Read Complete Research Material


Business Plan

Business Plan: Equine Therapeutic Facility for Children and Homeless


The business plan is about opening up an “Equine Therapeutic Facility for Children and Homeless”. It will be a facility providing equine assisted therapeutic treatment, known as Equine-assisted psychotherapy, which would provide excellent grooming and nourishing environment for children and homeless individuals, with dedication to maximize the nourishment of customers through providing high-class service, and rendering a clean and enjoyable atmosphere.


Equine-assisted psychotherapy (EAP) is an approach in which horses are an integral part of the therapeutic process. It is not so much a theoretical orientation as it is an approach that can be used in conjunction with a variety of therapeutic modalities and with diverse client populations. EAP is an experiential approach. Participants learn about themselves through their reactions to another living creature, the horse. Horses are deemed uniquely suited for the task because of their size, power, and apparent sensitivity to human beings (EAGALA Inc., 2004). In individual therapy, the basic format consists of experiential activities involving the horse followed by discussions with the therapist about what the client experienced. For example, the client and therapist may simply talk as one or both groom the horse--a simple task that can serve as an "ice breaker" with less verbal clients, allowing them to safely talk about their problems. In some cases, the horse serves as a safe object for projection of uncomfortable feelings. Thus, a client may say, "He [the horse] is in a bad mood today. He probably had a bad day, with other horses picking on him" or "He looks that he didn't get a good sleep last night." These types of comments, of course, open effective lines of communication.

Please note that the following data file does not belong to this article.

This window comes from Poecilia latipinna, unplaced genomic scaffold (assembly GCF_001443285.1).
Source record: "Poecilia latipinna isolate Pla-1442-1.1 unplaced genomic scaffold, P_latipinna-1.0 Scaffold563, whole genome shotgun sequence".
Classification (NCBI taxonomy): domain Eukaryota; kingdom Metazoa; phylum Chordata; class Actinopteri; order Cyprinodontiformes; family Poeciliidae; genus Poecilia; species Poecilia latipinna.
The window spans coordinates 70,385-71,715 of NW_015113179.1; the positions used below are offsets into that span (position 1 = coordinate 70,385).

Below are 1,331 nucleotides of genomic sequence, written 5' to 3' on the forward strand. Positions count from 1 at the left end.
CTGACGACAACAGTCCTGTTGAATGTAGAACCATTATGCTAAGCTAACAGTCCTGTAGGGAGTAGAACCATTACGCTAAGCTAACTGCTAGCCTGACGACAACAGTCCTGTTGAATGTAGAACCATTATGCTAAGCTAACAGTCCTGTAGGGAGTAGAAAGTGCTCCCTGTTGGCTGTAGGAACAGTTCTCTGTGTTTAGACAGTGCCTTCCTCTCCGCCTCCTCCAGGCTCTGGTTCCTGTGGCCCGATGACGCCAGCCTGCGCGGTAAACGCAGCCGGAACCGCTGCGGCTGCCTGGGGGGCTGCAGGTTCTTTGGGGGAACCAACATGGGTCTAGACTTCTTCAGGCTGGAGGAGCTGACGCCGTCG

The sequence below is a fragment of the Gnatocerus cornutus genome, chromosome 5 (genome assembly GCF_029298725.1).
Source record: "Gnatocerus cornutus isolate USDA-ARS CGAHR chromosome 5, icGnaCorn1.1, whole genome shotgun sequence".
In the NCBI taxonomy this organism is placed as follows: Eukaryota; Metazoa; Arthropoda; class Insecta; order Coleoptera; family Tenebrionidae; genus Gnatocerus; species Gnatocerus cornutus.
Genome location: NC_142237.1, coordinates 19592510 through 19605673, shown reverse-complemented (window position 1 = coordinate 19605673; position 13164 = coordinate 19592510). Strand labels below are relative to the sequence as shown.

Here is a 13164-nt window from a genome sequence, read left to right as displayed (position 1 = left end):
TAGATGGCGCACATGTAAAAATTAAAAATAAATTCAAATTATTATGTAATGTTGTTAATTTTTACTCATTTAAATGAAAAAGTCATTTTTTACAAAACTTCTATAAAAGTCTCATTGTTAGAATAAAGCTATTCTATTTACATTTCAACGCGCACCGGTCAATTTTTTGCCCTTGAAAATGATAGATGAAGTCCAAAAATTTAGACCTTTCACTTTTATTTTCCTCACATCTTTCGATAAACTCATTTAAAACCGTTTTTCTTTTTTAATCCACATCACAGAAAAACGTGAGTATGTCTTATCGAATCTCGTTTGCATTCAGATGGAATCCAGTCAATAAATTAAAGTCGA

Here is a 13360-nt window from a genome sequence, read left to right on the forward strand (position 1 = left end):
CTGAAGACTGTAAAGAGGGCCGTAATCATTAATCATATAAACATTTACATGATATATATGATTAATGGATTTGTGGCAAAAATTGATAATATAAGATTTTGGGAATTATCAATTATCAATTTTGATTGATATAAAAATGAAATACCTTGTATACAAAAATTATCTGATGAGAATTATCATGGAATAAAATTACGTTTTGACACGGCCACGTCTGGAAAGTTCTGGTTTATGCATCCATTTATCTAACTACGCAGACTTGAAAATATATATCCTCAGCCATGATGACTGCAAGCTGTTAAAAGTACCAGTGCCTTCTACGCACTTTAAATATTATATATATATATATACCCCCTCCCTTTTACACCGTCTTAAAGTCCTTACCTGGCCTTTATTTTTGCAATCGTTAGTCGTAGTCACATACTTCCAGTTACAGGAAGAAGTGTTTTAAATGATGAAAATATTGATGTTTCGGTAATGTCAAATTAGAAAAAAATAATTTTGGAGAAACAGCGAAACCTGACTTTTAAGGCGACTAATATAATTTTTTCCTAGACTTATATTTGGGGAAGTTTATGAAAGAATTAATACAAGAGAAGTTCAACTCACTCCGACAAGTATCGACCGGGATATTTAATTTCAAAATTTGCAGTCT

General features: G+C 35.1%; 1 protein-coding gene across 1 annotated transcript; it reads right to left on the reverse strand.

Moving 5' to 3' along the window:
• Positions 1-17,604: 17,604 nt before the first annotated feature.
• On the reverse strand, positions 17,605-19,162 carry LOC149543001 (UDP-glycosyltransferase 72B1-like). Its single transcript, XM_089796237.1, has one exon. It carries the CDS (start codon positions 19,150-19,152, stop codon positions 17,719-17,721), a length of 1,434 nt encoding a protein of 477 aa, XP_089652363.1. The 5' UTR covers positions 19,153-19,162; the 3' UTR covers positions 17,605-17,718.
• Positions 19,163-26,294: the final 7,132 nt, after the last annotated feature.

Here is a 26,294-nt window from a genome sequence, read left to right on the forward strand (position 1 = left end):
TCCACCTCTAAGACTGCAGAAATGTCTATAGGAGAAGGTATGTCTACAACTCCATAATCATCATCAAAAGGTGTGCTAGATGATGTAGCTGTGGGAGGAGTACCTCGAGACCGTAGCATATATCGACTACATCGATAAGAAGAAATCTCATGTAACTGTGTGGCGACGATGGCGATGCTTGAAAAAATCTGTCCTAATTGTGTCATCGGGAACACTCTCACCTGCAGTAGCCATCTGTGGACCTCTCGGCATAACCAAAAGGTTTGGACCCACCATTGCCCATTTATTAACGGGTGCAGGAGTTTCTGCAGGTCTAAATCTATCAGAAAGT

As the equine-person connection deepens, additional opportunities arise to process interpersonal concerns such as self-concept, respect, boundaries, assertiveness, and trust. When EAP involves more than one person, as in couples, family, or group psychotherapy, participants interact not only with the horse but also with each other. Through activities that require cooperation, creative thinking, communication, and problem-solving skills, clients often realize the need to think "outside the box" and find new ways of relating to each other.

Basic EAP activities are outlined in various publications (Kersten & Thomas, 2000, 2004): getting the horse to go through a maze or over an obstacle, or simply observing the herd and noticing the interaction among the various horses. Although this basic format (experiential activity followed by processing) typically remains the same, the approach allows the clinician and the equine professional much flexibility in modifying the exercises or creating new ones depending on the treatment goals.

Benefits of EAP

The several distinct benefits of EAP are found by many researchers, it include: the induced sense of well-being from being in nature, the stimulation of fear (from powerful memories of being back on the frontline), feelings of acceptance by the community of fellow group members, an increased awareness of feelings of grief, the present orientation required to being with horses (which is much different from the ...
Related Ads
  • Anger Management

    Accounting , Accounting Assignment writ ...

  • Accounting

    Accounting , Accounting Thesis writing ...

  • Accounting

    ACCOUNTING Budgetary Control Table of Content ...